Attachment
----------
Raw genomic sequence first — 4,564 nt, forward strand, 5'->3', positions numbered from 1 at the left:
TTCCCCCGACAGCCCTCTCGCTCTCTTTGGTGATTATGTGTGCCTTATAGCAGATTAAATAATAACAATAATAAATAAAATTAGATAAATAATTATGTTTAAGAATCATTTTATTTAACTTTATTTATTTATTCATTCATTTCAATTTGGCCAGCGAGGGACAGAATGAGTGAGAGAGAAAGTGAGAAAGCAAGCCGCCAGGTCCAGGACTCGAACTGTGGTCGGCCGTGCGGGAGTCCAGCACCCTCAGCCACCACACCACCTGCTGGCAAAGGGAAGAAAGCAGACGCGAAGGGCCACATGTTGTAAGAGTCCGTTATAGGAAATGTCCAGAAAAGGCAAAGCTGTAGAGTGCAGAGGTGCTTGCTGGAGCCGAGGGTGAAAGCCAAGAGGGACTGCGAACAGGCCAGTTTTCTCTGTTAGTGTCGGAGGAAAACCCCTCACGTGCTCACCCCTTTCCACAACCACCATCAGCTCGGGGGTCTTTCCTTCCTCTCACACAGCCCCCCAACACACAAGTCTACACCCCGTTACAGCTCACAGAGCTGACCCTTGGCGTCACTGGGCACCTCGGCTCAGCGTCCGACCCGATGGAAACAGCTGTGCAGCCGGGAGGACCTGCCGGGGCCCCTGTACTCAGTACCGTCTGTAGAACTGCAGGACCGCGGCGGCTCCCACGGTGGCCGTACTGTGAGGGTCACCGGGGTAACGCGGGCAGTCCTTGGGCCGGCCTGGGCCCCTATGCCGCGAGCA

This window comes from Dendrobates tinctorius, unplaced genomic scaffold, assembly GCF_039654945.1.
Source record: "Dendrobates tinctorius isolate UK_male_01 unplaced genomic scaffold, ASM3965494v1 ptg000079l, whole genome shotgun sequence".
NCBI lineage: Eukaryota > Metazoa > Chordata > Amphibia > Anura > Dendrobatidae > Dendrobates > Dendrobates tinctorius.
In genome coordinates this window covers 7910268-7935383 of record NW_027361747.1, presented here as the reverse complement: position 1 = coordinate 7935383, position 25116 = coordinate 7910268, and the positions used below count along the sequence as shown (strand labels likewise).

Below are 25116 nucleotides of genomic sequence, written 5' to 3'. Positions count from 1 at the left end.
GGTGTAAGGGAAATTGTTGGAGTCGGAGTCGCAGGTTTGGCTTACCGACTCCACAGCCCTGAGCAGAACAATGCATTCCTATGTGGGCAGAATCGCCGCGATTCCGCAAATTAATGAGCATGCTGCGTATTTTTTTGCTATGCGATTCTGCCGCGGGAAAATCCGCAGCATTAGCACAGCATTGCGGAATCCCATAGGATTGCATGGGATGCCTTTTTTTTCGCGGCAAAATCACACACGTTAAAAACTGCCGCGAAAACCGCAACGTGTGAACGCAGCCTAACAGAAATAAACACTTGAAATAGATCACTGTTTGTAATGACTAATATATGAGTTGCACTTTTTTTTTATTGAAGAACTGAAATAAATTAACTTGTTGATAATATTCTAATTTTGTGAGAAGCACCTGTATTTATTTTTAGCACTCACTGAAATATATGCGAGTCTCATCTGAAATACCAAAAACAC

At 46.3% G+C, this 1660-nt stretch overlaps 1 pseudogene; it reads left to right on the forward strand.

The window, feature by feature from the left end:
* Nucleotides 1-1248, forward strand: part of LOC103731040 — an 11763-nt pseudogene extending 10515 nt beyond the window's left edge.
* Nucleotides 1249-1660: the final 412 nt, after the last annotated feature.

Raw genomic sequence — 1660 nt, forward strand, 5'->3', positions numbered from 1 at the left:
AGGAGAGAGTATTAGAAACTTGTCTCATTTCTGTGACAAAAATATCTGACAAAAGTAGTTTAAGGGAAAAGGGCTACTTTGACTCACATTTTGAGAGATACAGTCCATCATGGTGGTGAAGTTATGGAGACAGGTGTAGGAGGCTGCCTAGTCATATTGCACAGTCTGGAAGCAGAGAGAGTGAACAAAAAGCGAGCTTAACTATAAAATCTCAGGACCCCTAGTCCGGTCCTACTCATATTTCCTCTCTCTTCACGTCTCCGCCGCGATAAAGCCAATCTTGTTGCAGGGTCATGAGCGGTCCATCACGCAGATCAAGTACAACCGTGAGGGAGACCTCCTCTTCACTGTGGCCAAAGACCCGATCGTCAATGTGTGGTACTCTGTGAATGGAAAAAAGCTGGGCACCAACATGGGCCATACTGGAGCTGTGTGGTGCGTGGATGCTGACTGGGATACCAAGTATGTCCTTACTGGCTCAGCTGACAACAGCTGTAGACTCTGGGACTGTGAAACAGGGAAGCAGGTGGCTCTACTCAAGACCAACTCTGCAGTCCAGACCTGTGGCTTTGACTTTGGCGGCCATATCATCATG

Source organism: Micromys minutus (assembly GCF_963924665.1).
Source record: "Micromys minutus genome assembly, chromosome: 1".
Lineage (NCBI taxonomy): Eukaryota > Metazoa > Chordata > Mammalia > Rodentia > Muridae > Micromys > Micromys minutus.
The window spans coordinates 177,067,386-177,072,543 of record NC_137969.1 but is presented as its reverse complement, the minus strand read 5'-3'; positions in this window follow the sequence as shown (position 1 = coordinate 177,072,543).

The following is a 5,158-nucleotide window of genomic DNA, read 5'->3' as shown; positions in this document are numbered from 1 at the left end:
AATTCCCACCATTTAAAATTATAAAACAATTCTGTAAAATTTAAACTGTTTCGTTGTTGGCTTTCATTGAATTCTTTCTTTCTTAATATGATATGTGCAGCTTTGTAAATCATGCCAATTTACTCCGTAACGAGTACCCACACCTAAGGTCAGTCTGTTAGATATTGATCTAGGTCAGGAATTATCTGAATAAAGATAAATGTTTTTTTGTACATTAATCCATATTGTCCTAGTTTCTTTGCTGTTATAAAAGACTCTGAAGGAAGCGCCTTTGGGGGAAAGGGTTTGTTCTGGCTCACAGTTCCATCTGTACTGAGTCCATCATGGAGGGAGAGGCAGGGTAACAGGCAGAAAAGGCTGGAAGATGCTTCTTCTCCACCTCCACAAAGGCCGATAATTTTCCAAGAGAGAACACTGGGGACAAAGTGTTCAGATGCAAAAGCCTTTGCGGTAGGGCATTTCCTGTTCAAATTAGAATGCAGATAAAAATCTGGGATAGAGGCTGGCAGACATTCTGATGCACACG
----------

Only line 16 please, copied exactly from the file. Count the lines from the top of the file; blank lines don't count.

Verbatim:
Source record: "Micromys minutus genome assembly, chromosome: 1".